Educational Literacy in the Context of Environmental Ethics

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Educational Literacy in the Context of Environmental Ethics

ABSTRACT: I explore the concept of literacy and the role it might play in environmental ethics. One of the goals of environmental ethics is to describe and contribute to the creation of an ecologically responsible culture. The creation of such a culture requires the development of knowledge and abilities that will help sustain such a culture. Since education is one of the key institutions for instilling values and world views, it is important for environmental philosophers to think about the institutionalization of environmental theories in terms of their implications for the environmentally literate person. I argue that attention to literacy is significant for two reasons. First, it provides one way of evaluating the differences between competing environmental philosophies. Second, it raises the important question of what kind of person is required to carry out a particular vision of environmental responsibility. By addressing the issue of education and literacy, philosophers interested in environmental ethics can help create a vision of citizens who have democratically internalized and integrated environmental values and priorities rather than having them imposed from above.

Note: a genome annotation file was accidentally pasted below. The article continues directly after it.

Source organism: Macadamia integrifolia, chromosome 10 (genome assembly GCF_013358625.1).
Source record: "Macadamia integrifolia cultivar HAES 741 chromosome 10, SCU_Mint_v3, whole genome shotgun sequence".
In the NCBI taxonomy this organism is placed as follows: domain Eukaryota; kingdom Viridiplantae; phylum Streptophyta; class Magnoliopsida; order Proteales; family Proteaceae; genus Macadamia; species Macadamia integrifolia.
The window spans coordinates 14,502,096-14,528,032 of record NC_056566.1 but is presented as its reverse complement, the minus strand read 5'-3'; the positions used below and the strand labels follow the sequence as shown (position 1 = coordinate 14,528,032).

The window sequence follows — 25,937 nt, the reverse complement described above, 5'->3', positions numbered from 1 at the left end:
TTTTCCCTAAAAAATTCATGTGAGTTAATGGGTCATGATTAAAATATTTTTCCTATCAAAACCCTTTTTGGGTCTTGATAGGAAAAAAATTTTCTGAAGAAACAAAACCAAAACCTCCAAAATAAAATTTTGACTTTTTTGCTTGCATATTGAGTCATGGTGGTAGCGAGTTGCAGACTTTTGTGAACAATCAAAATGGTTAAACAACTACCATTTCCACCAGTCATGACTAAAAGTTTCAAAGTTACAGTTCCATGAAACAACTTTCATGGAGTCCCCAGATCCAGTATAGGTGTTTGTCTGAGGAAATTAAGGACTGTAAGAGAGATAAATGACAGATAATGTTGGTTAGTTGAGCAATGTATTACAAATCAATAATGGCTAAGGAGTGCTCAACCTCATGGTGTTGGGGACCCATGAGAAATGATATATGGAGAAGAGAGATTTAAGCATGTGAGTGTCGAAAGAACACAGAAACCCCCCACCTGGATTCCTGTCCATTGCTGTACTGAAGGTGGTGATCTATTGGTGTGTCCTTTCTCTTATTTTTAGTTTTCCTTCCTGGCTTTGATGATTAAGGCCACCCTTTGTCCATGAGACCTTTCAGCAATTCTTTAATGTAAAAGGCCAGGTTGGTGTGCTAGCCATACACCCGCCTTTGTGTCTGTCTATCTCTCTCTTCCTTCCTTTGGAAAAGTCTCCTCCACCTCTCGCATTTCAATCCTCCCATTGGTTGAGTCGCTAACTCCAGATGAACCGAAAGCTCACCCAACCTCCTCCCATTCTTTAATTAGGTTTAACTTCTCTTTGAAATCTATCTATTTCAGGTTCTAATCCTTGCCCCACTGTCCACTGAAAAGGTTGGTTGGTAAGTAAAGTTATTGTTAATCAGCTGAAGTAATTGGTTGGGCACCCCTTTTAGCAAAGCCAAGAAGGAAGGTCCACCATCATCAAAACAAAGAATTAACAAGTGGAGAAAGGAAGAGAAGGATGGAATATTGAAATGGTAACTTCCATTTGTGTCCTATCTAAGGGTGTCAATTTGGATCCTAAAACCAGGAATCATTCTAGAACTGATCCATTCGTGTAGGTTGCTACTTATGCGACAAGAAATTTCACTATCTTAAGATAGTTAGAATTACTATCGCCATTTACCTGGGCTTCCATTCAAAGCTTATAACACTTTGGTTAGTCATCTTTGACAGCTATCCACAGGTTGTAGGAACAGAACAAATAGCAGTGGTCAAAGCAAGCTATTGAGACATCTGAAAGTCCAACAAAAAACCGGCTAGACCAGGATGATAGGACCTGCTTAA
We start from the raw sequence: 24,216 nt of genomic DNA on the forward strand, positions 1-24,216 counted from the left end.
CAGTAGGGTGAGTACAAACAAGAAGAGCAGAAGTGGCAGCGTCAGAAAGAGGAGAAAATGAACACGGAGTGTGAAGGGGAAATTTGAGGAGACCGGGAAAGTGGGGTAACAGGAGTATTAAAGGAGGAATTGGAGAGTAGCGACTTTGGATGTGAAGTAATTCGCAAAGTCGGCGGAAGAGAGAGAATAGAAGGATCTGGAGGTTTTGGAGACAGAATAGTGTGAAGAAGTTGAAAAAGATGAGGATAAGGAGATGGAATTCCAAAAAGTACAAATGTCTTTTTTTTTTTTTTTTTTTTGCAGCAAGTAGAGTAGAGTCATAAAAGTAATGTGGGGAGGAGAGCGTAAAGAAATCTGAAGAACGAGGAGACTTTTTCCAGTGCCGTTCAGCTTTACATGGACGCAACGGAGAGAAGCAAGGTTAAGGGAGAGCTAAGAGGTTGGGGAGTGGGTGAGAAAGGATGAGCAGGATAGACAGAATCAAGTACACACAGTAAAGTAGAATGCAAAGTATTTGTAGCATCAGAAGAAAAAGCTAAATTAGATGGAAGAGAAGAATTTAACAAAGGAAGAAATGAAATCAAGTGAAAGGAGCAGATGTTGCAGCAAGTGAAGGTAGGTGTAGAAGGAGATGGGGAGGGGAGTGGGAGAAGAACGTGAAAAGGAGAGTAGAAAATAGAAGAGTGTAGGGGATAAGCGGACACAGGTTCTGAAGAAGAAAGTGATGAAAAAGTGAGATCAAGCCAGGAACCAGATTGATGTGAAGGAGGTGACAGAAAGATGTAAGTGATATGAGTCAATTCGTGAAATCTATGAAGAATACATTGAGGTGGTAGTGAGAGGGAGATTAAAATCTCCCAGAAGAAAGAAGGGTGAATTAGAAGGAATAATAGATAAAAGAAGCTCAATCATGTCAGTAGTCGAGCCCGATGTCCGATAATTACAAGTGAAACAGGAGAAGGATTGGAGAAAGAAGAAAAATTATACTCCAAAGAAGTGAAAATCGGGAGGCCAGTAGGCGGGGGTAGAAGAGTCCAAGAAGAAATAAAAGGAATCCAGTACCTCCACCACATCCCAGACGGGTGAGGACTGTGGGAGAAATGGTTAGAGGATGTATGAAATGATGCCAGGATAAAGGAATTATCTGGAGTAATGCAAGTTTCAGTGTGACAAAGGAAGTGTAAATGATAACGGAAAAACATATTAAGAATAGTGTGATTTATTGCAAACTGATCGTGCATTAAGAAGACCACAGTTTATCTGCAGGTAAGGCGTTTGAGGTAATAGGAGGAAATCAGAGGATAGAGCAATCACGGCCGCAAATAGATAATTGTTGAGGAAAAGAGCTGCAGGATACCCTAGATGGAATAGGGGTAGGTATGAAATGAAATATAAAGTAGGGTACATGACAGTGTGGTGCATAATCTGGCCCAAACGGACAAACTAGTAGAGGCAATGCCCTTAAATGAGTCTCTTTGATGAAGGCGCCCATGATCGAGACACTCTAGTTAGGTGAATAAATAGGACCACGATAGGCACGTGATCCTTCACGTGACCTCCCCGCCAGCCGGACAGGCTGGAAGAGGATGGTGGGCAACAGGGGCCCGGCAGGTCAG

Environmental ethics presents us with a plurality of different theoretical positions, from sophisticated forms of anthropocentrism to competing views of ecofeminism and social ecology to various versions of biocentrism. The ethical discussions these positions have prompted reveal how difficult it is to extend or revise existing moral traditions in a manner that appears both plausible and socially legitimate to mainstream audiences. Traditional human-centered world views have a strong hold o...

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...rz, Ecology as Politics (Boston: South End Press, 1980), p. 17.

(2) Aldo Leopold, A Sand County Almanac, with Essays from Round River, A Sierra Club/Ballantine Book (Oxford University Press, 1966), p. 246.

(3) Lawrence Blum, "Moral Perception and Particularity" in Moral Perception and Particularity (Cambridge University Press, 1994), pp. 30-56.

(4) cf. Justus Buchler, Nature and Judgment (New York: Grosset and Dunlap, 1955); and Toward a General Theory of Human Judgment, 2nd ed. (New York: Dover Publications, 1951).

(5) Paulo Freire, Pedagogy of the Oppressed, translated by Myra Bergman Ramus (New York: Continuum, 1983), pp. 27-56.

(6) Holmes Rolston III, "Environmental Values in and Duties to the Natural World" in Ecology, Economics, Ethics: The Broken Circle, eds. Herbert Bormann and Stephen Kellert (New Haven: Yale University Press, 1991), pp. 82-96.

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